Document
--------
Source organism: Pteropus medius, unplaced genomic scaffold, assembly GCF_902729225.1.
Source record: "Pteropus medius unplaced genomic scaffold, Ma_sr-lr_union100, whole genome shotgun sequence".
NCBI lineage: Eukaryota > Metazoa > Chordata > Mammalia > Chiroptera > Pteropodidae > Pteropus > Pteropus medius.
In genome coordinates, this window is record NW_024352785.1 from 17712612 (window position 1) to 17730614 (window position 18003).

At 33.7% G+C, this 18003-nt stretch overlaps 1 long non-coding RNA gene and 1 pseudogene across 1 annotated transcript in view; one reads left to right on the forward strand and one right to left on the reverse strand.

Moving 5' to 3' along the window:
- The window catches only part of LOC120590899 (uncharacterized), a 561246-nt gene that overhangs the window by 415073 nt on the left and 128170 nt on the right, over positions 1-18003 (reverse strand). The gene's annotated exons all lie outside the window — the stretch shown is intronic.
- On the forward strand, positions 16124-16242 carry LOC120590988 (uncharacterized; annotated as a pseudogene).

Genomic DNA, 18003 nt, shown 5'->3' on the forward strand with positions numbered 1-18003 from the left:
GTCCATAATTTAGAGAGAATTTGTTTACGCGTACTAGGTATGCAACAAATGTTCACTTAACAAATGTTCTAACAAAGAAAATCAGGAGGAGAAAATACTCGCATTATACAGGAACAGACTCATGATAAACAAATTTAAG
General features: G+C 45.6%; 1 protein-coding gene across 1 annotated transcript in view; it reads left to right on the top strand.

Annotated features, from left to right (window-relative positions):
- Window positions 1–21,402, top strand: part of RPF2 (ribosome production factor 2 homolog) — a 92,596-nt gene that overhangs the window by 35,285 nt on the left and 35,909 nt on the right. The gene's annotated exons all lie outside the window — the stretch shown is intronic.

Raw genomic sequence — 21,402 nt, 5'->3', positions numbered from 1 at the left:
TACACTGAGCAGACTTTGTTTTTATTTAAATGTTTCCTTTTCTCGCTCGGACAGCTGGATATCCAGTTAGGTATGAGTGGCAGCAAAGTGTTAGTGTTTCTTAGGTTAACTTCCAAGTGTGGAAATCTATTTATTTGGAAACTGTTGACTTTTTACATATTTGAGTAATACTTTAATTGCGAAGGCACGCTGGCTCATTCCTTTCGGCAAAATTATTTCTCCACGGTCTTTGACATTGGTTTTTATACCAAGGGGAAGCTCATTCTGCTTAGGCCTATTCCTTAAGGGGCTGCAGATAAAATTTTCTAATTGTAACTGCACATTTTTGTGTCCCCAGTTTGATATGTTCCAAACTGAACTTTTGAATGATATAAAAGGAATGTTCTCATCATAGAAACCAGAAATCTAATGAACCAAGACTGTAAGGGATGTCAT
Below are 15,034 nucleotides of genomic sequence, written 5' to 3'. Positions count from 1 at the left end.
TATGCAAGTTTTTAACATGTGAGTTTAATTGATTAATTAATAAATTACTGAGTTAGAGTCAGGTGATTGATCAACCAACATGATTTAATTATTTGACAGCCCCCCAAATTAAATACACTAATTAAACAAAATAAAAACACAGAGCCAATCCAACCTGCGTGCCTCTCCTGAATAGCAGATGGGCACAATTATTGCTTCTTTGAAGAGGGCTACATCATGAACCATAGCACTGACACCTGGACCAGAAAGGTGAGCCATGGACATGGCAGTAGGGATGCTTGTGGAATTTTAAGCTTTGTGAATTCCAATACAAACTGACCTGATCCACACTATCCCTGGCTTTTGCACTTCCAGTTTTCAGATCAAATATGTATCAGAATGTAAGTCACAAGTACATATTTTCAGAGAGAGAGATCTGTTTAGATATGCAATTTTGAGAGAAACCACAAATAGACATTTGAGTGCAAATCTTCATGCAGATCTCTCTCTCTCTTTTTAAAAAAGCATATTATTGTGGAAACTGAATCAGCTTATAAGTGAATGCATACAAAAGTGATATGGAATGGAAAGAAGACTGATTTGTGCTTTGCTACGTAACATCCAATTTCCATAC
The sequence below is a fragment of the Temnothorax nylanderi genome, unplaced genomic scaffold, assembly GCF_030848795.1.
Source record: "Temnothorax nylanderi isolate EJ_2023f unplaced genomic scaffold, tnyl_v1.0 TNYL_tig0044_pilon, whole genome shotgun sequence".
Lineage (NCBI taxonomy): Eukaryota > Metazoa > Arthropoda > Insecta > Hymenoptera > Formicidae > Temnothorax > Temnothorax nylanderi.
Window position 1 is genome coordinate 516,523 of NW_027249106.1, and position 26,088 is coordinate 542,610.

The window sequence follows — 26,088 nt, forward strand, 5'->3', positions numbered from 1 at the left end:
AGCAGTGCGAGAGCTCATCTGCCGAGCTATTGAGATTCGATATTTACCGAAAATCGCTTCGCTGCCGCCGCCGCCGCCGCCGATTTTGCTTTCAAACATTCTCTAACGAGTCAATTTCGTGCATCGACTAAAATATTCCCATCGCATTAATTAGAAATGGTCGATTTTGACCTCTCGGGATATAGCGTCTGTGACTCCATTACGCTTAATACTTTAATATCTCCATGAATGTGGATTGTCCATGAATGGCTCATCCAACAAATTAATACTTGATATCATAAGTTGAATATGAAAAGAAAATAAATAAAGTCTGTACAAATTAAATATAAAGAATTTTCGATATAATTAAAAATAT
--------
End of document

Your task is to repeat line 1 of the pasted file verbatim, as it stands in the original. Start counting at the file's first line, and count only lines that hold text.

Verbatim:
Source organism: Pteropus medius, unplaced genomic scaffold, assembly GCF_902729225.1.